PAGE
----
Much of John McCain’s RNC convention bounce was fueled by the movement of white women and Independents (and the largely crossover within) away from Obama. Even our own Polimom moved “back on the fence” after the two conventions.
If the new CBS/NYT poll is to be believed, those same voters are going back to Obama this week. And they have moved the top line numbers from McCain +2 to Obama +5. Yes, Independent women really are the swing voters.
As the CBS analysis points out:
Obama’s advantage can be traced in part to independents, who favored Obama in late August, swung to McCain just after the Republican convention, and have now returned to Obama. Obama now leads McCain among independents 46 percent to 41 percent.
Obama now also leads McCain among women, a group that favored McCain by five points in polling taken just after the Republican convention, where Alaska Gov. Sarah Palin became the second woman ever to be nominated to a major party ticket.
Obama leads McCain 54 percent to 38 percent among all women. He holds a two point edge among white women, a 21 percentage point swing in Obama’s direction from one week ago.
The movement of white women and Independents was quite abrupt and, if it holds, spells trouble for John McCain. Note that George W. Bush won white women convincingly over John Kerry.
There are three likely explanations for this shift.
1. The new maverick McCain that made a cameo appearance at the RNC has failed to materialize. McCain’s widely-criticized descent into sleaze and lies – particularly over protection against child molesters – has turned lots of women and Independents off.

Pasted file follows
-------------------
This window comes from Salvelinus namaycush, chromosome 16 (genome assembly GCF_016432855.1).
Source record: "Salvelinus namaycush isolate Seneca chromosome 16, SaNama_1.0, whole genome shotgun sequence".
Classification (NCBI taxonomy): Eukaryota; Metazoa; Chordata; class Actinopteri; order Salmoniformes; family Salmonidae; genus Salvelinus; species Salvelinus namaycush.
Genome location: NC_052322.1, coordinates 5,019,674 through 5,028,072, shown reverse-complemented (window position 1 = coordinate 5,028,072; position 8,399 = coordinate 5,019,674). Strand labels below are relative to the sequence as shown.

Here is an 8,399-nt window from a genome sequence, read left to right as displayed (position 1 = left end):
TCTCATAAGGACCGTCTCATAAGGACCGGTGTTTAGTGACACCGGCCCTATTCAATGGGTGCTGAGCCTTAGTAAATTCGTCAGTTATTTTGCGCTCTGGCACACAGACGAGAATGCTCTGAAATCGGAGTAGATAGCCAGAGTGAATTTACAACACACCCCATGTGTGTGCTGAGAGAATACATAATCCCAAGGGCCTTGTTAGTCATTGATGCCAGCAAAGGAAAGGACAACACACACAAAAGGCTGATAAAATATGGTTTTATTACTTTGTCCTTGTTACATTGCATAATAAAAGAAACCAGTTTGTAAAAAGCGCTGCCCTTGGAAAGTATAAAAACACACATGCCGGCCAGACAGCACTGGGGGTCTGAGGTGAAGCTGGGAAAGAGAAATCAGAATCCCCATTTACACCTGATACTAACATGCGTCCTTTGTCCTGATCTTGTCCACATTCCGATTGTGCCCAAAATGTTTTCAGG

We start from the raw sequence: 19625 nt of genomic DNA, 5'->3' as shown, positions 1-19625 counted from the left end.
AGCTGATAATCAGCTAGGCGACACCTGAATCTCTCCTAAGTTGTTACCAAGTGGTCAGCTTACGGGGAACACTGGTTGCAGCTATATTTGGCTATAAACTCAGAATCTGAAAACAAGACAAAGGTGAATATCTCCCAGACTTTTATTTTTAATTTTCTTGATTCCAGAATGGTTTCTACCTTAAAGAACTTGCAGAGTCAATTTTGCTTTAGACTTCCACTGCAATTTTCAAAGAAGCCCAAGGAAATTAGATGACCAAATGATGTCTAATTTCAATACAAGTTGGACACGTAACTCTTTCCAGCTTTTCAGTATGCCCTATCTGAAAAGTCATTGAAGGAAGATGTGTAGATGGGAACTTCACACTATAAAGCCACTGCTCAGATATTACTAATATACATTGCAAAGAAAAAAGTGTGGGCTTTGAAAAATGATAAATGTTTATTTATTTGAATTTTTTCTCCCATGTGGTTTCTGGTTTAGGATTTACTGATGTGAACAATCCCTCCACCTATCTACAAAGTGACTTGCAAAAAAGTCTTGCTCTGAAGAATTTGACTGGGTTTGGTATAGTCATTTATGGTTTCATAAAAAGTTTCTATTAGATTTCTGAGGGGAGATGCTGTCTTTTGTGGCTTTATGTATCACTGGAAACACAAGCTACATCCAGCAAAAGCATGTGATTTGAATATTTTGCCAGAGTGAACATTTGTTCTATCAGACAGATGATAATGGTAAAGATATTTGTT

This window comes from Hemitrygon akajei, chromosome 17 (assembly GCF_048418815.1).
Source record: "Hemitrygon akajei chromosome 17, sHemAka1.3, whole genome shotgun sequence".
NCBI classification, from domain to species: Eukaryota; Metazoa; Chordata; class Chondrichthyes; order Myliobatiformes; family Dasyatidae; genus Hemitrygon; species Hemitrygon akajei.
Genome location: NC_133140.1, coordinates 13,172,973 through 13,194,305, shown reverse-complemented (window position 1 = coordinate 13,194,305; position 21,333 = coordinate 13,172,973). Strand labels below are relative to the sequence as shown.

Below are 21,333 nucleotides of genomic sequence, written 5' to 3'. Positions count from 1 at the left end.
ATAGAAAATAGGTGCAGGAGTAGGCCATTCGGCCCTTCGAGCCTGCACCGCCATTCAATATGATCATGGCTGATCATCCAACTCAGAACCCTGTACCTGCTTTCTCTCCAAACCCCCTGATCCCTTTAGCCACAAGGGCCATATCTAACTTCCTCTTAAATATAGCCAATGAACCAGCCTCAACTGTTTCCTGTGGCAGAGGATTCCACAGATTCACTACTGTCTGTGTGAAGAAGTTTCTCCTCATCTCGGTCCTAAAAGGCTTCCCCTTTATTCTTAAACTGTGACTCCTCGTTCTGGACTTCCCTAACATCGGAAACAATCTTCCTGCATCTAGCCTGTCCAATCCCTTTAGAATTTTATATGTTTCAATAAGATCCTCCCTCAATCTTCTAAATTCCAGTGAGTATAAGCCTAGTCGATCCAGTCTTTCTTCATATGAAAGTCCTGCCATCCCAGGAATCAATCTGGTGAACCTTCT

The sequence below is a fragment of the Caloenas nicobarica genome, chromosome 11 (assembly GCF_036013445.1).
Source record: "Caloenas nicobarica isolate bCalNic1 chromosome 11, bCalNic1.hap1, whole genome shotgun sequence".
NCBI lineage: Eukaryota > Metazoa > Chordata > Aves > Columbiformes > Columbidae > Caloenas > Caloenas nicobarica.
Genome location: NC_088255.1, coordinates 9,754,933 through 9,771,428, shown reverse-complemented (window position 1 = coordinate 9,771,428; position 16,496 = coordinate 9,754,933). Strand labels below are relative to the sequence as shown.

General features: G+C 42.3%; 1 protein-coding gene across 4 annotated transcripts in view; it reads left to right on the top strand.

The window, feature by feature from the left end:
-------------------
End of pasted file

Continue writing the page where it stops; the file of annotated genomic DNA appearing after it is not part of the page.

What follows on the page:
2. Sarah Palin is falling like a lead balloon. Her disapproval rating jumped 11 points among women in a week. Palin’s favorable-unfavorable margin is 40-30; Joe Biden, by contrast has a 38-17 margin. Palin’s support comes almost entirely from white evangelical conservative Republicans. She fires up the GOP base. But she does little beyond it. And her hiding from the media only reinforces the notion that she is unprepared for the task at hand.
3. The financial crisis on Wall Street is hitting John McCain hard. Barack Obama gains the confidence of 60% of voters on the economy; McCain gets 53%. This isn’t a huge split, but considering that the economy ranks far above every other issue, it matters a lot that Obama leads here.
Only time will tell if this trend holds up. I have trouble imagining Sarah Palin rebuilding her support among Independents and women who no longer like her. But McCain can certainly rebound if he connects on the economy in the coming weeks.
The debates will be essential for both candidates in their push for white women and Independent voters. Not emotionally connected to either candidate, these voters are looking for real solutions. They are not impressed by insults about lipstick and computers. They are not identity-politics voters either, so neither Obama’s race nor Palin’s gender nor McCain’s age will make a difference. Expect both candidates to work hard to project an air of competence and reform on financial matters, and for each candidate to challenge the substance and bona-fides of the other.